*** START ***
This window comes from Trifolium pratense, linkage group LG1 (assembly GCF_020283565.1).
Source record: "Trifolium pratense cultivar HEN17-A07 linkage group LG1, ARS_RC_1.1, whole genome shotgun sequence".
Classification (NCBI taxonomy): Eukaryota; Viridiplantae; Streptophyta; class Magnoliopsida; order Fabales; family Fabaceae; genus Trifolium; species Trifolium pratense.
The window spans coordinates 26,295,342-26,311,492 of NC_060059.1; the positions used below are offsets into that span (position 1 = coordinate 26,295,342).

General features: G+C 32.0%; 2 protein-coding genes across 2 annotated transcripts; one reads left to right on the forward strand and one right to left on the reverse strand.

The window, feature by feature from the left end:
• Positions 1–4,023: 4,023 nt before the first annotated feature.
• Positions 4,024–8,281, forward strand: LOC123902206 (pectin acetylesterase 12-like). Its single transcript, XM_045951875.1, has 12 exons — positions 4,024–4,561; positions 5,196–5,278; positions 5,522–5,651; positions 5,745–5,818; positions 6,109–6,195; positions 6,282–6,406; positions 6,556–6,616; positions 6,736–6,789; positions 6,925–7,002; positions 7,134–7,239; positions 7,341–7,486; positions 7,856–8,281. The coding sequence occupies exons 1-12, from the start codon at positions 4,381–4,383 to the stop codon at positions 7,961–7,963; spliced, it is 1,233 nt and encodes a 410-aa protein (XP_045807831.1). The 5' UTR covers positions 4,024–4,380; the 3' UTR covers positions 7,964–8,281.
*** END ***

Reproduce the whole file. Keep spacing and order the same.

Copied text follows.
This window comes from Trifolium pratense, linkage group LG1 (assembly GCF_020283565.1).
Source record: "Trifolium pratense cultivar HEN17-A07 linkage group LG1, ARS_RC_1.1, whole genome shotgun sequence".
Classification (NCBI taxonomy): Eukaryota; Viridiplantae; Streptophyta; class Magnoliopsida; order Fabales; family Fabaceae; genus Trifolium; species Trifolium pratense.
The window spans coordinates 26,295,342-26,311,492 of NC_060059.1; the positions used below are offsets into that span (position 1 = coordinate 26,295,342).

General features: G+C 32.0%; 2 protein-coding genes across 2 annotated transcripts; one reads left to right on the forward strand and one right to left on the reverse strand.

The window, feature by feature from the left end:
• Positions 1–4,023: 4,023 nt before the first annotated feature.
• Positions 4,024–8,281, forward strand: LOC123902206 (pectin acetylesterase 12-like). Its single transcript, XM_045951875.1, has 12 exons — positions 4,024–4,561; positions 5,196–5,278; positions 5,522–5,651; positions 5,745–5,818; positions 6,109–6,195; positions 6,282–6,406; positions 6,556–6,616; positions 6,736–6,789; positions 6,925–7,002; positions 7,134–7,239; positions 7,341–7,486; positions 7,856–8,281. The coding sequence occupies exons 1-12, from the start codon at positions 4,381–4,383 to the stop codon at positions 7,961–7,963; spliced, it is 1,233 nt and encodes a 410-aa protein (XP_045807831.1). The 5' UTR covers positions 4,024–4,380; the 3' UTR covers positions 7,964–8,281.